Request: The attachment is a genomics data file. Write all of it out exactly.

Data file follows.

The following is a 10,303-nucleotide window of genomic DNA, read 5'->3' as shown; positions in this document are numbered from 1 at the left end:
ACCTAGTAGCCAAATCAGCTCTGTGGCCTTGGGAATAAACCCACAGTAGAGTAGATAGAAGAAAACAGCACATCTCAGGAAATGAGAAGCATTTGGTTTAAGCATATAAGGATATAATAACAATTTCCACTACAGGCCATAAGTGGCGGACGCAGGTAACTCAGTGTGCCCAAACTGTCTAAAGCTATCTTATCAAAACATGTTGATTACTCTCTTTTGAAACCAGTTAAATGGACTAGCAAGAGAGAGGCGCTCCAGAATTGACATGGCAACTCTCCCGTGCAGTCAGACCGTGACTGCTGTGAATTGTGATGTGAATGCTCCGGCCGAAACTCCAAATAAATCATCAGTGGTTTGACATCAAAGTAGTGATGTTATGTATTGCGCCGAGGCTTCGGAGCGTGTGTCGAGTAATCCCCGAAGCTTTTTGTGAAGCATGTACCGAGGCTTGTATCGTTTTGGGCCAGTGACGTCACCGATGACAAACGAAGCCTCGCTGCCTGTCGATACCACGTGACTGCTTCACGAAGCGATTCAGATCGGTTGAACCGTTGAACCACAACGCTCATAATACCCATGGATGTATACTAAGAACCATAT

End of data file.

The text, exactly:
The following is a 10,303-nucleotide window of genomic DNA, read 5'->3' as shown; positions in this document are numbered from 1 at the left end:
ACCTAGTAGCCAAATCAGCTCTGTGGCCTTGGGAATAAACCCACAGTAGAGTAGATAGAAGAAAACAGCACATCTCAGGAAATGAGAAGCATTTGGTTTAAGCATATAAGGATATAATAACAATTTCCACTACAGGCCATAAGTGGCGGACGCAGGTAACTCAGTGTGCCCAAACTGTCTAAAGCTATCTTATCAAAACATGTTGATTACTCTCTTTTGAAACCAGTTAAATGGACTAGCAAGAGAGAGGCGCTCCAGAATTGACATGGCAACTCTCCCGTGCAGTCAGACCGTGACTGCTGTGAATTGTGATGTGAATGCTCCGGCCGAAACTCCAAATAAATCATCAGTGGTTTGACATCAAAGTAGTGATGTTATGTATTGCGCCGAGGCTTCGGAGCGTGTGTCGAGTAATCCCCGAAGCTTTTTGTGAAGCATGTACCGAGGCTTGTATCGTTTTGGGCCAGTGACGTCACCGATGACAAACGAAGCCTCGCTGCCTGTCGATACCACGTGACTGCTTCACGAAGCGATTCAGATCGGTTGAACCGTTGAACCACAACGCTCATAATACCCATGGATGTATACTAAGAACCATAT